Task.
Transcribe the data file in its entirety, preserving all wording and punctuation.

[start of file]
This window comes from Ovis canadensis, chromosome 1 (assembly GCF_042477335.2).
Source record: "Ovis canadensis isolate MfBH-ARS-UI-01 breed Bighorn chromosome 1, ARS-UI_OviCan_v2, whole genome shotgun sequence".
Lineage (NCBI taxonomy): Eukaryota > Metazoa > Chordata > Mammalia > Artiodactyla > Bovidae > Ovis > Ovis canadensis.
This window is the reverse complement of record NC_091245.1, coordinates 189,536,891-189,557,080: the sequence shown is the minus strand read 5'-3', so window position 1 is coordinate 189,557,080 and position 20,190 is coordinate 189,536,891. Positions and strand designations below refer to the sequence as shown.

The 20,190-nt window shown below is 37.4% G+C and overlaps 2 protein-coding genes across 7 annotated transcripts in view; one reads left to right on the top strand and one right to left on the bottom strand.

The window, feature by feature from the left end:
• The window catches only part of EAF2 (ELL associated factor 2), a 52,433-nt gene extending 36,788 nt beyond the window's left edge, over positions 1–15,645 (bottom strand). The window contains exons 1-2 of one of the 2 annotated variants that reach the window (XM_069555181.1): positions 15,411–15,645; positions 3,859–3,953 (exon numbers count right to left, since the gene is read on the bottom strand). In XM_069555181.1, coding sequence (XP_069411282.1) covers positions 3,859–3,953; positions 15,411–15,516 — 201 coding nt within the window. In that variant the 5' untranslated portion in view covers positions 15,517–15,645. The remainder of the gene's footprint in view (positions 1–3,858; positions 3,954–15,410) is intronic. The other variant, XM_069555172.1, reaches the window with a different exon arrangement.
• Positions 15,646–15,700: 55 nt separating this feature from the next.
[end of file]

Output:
This window comes from Ovis canadensis, chromosome 1 (assembly GCF_042477335.2).
Source record: "Ovis canadensis isolate MfBH-ARS-UI-01 breed Bighorn chromosome 1, ARS-UI_OviCan_v2, whole genome shotgun sequence".
Lineage (NCBI taxonomy): Eukaryota > Metazoa > Chordata > Mammalia > Artiodactyla > Bovidae > Ovis > Ovis canadensis.
This window is the reverse complement of record NC_091245.1, coordinates 189,536,891-189,557,080: the sequence shown is the minus strand read 5'-3', so window position 1 is coordinate 189,557,080 and position 20,190 is coordinate 189,536,891. Positions and strand designations below refer to the sequence as shown.

The 20,190-nt window shown below is 37.4% G+C and overlaps 2 protein-coding genes across 7 annotated transcripts in view; one reads left to right on the top strand and one right to left on the bottom strand.

The window, feature by feature from the left end:
• The window catches only part of EAF2 (ELL associated factor 2), a 52,433-nt gene extending 36,788 nt beyond the window's left edge, over positions 1–15,645 (bottom strand). The window contains exons 1-2 of one of the 2 annotated variants that reach the window (XM_069555181.1): positions 15,411–15,645; positions 3,859–3,953 (exon numbers count right to left, since the gene is read on the bottom strand). In XM_069555181.1, coding sequence (XP_069411282.1) covers positions 3,859–3,953; positions 15,411–15,516 — 201 coding nt within the window. In that variant the 5' untranslated portion in view covers positions 15,517–15,645. The remainder of the gene's footprint in view (positions 1–3,858; positions 3,954–15,410) is intronic. The other variant, XM_069555172.1, reaches the window with a different exon arrangement.
• Positions 15,646–15,700: 55 nt separating this feature from the next.